by James Strauss

The First Amendment of the United States Constitution, as it was written and enacted into law: “Congress shall make no law respecting an establishment of religion, or prohibiting the free exercise thereof; or abridging the freedom of speech, or of the press; or the right of the people peaceably to assemble, and to petition the Government for a redress of grievances.” This single sentence is perhaps the most contentious of the entire document because what it states is so seemingly understandable, fair and logical while its interpretations take up volumes of writing about decisions attempting to make it applicable to everyday life in America. The sentence has been taken apart and reassembled into a set of rules of national conduct that bears little resemblance to the original wording.

Everyone learns in elementary school that crying “fire” inside a filled theater is illegal and likely punishable with huge fines and time in prison. Shouting “fire” in the mythical theater is the perfect example of just how hard it is to take well intended and clearly stated law and make it work for everyday life and for regular citizens. According to the U.S. Constitution no law can be made to abridge this freedom of speech but that could not be made to work so the the words freedom and speech were worked over by the courts in a process called ‘case law.’ Case law is the legal phrase used to describe a distillation of a written law into something that can be used in everyday life. Nobody is ‘free’ to ‘speak’ the word fire in a filled theater, anymore than they are to threaten the president’s life. That’s illegal too for the same hazy, but vitally real, reasons as the fire thing.

In fact, it’s illegal to say a whole lot of things nobody thinks much about unless some force of government raises the issue over some specific statement or set of statements. Barack Obama’s presidency, one of the most openly deceptive of all time, when it comes to the release of information or the charging of people for such release, is the first executive administration, in modern times, to use the old Espionage Act of 1917 to arrest and convict American citizens for speaking or engaging in acts that are counter to American policy in a time of war. This is a time of war, and with the sliding definition used to define the word ‘terrorism’ this current war on terror is likely to go on and on into a far distant future.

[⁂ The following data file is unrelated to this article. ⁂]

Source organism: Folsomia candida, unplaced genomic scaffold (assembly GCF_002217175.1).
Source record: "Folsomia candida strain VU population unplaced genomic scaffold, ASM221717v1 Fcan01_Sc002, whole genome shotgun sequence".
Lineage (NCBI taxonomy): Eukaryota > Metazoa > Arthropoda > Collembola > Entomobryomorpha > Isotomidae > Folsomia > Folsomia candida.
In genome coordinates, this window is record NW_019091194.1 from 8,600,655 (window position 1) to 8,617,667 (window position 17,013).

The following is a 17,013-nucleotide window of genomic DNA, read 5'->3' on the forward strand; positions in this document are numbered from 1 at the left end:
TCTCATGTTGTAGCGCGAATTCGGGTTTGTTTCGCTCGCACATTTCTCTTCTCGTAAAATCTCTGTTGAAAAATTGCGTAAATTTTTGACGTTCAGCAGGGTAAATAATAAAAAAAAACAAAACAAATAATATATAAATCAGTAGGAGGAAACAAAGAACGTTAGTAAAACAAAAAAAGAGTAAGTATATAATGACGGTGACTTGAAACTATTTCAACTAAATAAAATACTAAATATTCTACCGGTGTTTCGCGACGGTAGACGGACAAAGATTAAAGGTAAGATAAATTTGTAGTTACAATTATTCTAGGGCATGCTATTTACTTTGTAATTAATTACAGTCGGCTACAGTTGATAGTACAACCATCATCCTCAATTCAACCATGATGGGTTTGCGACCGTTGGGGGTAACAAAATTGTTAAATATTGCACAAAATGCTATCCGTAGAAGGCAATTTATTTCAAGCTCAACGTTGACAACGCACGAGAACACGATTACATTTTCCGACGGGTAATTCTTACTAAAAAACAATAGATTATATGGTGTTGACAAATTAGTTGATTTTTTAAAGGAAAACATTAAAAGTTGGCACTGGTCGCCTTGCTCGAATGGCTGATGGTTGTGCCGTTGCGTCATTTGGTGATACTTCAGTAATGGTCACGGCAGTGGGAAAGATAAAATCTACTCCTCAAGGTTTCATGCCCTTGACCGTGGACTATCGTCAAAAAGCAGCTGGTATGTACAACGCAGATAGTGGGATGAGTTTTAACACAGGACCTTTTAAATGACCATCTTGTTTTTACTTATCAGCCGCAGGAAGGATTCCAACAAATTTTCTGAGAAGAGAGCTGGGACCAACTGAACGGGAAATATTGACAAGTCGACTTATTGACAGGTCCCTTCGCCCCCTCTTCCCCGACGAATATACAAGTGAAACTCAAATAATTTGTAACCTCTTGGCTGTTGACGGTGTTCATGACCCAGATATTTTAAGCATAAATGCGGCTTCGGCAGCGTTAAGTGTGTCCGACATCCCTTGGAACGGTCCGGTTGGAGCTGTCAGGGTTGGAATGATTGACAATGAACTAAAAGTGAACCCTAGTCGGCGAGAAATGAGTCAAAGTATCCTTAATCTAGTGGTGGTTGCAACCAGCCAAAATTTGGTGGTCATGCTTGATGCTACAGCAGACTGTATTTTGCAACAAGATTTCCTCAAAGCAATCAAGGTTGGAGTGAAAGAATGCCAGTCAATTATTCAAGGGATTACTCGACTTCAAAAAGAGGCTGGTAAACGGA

Can you call a police officer a pig and get away with it, as was done so often in the late 60’s? Legally, yes. But with the changing attitude and policies of policing across the United States of late it is very likely that you would be promptly beaten, tased, or even worse, and the officers would be unlikely to be prosecuted for such actions. What is enforcement?  Street justice is a phrase that was invented back in the sixties to apply to such fuzzy situations. The invention of micro-video recording devices, and the video functions on mobile phones, have done a lot to alert the public to applications of ‘street justice,’ but it is often still perceived as a viable solution to the problems being dealt with as regards interpreting the First Amendment of the Constitution.